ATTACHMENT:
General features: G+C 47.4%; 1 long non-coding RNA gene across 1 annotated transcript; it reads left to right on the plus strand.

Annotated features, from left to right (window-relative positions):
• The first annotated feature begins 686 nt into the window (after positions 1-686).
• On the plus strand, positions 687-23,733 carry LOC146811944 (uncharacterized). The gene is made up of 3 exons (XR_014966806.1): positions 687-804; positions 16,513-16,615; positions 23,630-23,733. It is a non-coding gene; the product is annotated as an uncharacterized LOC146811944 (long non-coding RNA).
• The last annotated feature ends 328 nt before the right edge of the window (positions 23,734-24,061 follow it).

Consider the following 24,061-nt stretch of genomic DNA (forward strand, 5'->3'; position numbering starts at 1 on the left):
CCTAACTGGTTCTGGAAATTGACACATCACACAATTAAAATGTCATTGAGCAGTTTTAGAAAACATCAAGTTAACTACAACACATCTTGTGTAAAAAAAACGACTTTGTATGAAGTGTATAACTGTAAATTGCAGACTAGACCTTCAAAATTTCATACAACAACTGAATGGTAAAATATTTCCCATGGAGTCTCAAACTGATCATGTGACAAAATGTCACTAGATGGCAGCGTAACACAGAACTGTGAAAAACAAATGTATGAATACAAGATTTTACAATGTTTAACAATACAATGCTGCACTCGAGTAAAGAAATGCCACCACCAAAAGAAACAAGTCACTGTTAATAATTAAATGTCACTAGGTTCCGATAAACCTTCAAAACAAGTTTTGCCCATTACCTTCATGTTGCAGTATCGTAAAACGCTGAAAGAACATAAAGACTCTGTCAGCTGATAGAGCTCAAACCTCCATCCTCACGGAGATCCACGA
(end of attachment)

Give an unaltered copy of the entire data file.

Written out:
General features: G+C 47.4%; 1 long non-coding RNA gene across 1 annotated transcript; it reads left to right on the plus strand.

Annotated features, from left to right (window-relative positions):
• The first annotated feature begins 686 nt into the window (after positions 1-686).
• On the plus strand, positions 687-23,733 carry LOC146811944 (uncharacterized). The gene is made up of 3 exons (XR_014966806.1): positions 687-804; positions 16,513-16,615; positions 23,630-23,733. It is a non-coding gene; the product is annotated as an uncharacterized LOC146811944 (long non-coding RNA).
• The last annotated feature ends 328 nt before the right edge of the window (positions 23,734-24,061 follow it).

Consider the following 24,061-nt stretch of genomic DNA (forward strand, 5'->3'; position numbering starts at 1 on the left):
CCTAACTGGTTCTGGAAATTGACACATCACACAATTAAAATGTCATTGAGCAGTTTTAGAAAACATCAAGTTAACTACAACACATCTTGTGTAAAAAAAACGACTTTGTATGAAGTGTATAACTGTAAATTGCAGACTAGACCTTCAAAATTTCATACAACAACTGAATGGTAAAATATTTCCCATGGAGTCTCAAACTGATCATGTGACAAAATGTCACTAGATGGCAGCGTAACACAGAACTGTGAAAAACAAATGTATGAATACAAGATTTTACAATGTTTAACAATACAATGCTGCACTCGAGTAAAGAAATGCCACCACCAAAAGAAACAAGTCACTGTTAATAATTAAATGTCACTAGGTTCCGATAAACCTTCAAAACAAGTTTTGCCCATTACCTTCATGTTGCAGTATCGTAAAACGCTGAAAGAACATAAAGACTCTGTCAGCTGATAGAGCTCAAACCTCCATCCTCACGGAGATCCACGA